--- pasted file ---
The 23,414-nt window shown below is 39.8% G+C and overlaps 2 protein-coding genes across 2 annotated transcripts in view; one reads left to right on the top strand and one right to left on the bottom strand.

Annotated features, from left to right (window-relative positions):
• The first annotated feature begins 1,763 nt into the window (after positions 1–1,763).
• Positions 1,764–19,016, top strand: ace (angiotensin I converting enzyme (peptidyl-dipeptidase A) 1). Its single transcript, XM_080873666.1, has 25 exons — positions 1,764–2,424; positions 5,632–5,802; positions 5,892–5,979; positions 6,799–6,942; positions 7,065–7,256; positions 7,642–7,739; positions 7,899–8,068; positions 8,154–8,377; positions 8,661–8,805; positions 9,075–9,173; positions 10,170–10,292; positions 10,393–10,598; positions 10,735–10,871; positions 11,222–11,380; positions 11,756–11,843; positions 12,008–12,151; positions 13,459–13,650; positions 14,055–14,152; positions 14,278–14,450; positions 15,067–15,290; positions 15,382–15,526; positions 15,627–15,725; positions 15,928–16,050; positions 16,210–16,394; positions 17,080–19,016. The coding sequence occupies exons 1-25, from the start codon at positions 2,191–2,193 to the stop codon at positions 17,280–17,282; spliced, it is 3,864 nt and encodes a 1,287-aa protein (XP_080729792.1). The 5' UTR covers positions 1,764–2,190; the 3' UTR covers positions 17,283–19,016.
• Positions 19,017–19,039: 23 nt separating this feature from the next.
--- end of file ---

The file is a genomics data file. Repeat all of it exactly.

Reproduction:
The 23,414-nt window shown below is 39.8% G+C and overlaps 2 protein-coding genes across 2 annotated transcripts in view; one reads left to right on the top strand and one right to left on the bottom strand.

Annotated features, from left to right (window-relative positions):
• The first annotated feature begins 1,763 nt into the window (after positions 1–1,763).
• Positions 1,764–19,016, top strand: ace (angiotensin I converting enzyme (peptidyl-dipeptidase A) 1). Its single transcript, XM_080873666.1, has 25 exons — positions 1,764–2,424; positions 5,632–5,802; positions 5,892–5,979; positions 6,799–6,942; positions 7,065–7,256; positions 7,642–7,739; positions 7,899–8,068; positions 8,154–8,377; positions 8,661–8,805; positions 9,075–9,173; positions 10,170–10,292; positions 10,393–10,598; positions 10,735–10,871; positions 11,222–11,380; positions 11,756–11,843; positions 12,008–12,151; positions 13,459–13,650; positions 14,055–14,152; positions 14,278–14,450; positions 15,067–15,290; positions 15,382–15,526; positions 15,627–15,725; positions 15,928–16,050; positions 16,210–16,394; positions 17,080–19,016. The coding sequence occupies exons 1-25, from the start codon at positions 2,191–2,193 to the stop codon at positions 17,280–17,282; spliced, it is 3,864 nt and encodes a 1,287-aa protein (XP_080729792.1). The 5' UTR covers positions 1,764–2,190; the 3' UTR covers positions 17,283–19,016.
• Positions 19,017–19,039: 23 nt separating this feature from the next.